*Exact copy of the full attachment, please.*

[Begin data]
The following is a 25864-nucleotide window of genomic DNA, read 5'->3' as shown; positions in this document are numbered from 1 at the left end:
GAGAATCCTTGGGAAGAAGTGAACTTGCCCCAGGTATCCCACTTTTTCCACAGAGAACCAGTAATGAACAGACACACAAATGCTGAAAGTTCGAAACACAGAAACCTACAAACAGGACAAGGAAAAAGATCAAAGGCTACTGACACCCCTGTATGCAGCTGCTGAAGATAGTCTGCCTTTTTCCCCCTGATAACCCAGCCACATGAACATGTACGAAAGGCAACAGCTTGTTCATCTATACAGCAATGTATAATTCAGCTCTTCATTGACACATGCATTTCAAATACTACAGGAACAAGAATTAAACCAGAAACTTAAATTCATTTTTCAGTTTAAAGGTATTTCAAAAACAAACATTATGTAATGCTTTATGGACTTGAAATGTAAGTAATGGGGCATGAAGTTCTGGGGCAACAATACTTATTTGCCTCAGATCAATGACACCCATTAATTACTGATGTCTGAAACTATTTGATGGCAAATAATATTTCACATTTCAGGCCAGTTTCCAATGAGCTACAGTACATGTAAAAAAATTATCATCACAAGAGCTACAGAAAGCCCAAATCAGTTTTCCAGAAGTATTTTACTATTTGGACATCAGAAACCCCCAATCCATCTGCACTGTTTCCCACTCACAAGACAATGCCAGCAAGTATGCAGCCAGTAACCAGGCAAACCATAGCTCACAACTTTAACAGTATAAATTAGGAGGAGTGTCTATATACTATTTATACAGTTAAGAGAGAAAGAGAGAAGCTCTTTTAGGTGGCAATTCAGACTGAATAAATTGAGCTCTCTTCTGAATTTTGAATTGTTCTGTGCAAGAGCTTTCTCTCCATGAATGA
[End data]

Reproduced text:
The following is a 25864-nucleotide window of genomic DNA, read 5'->3' as shown; positions in this document are numbered from 1 at the left end:
GAGAATCCTTGGGAAGAAGTGAACTTGCCCCAGGTATCCCACTTTTTCCACAGAGAACCAGTAATGAACAGACACACAAATGCTGAAAGTTCGAAACACAGAAACCTACAAACAGGACAAGGAAAAAGATCAAAGGCTACTGACACCCCTGTATGCAGCTGCTGAAGATAGTCTGCCTTTTTCCCCCTGATAACCCAGCCACATGAACATGTACGAAAGGCAACAGCTTGTTCATCTATACAGCAATGTATAATTCAGCTCTTCATTGACACATGCATTTCAAATACTACAGGAACAAGAATTAAACCAGAAACTTAAATTCATTTTTCAGTTTAAAGGTATTTCAAAAACAAACATTATGTAATGCTTTATGGACTTGAAATGTAAGTAATGGGGCATGAAGTTCTGGGGCAACAATACTTATTTGCCTCAGATCAATGACACCCATTAATTACTGATGTCTGAAACTATTTGATGGCAAATAATATTTCACATTTCAGGCCAGTTTCCAATGAGCTACAGTACATGTAAAAAAATTATCATCACAAGAGCTACAGAAAGCCCAAATCAGTTTTCCAGAAGTATTTTACTATTTGGACATCAGAAACCCCCAATCCATCTGCACTGTTTCCCACTCACAAGACAATGCCAGCAAGTATGCAGCCAGTAACCAGGCAAACCATAGCTCACAACTTTAACAGTATAAATTAGGAGGAGTGTCTATATACTATTTATACAGTTAAGAGAGAAAGAGAGAAGCTCTTTTAGGTGGCAATTCAGACTGAATAAATTGAGCTCTCTTCTGAATTTTGAATTGTTCTGTGCAAGAGCTTTCTCTCCATGAATGA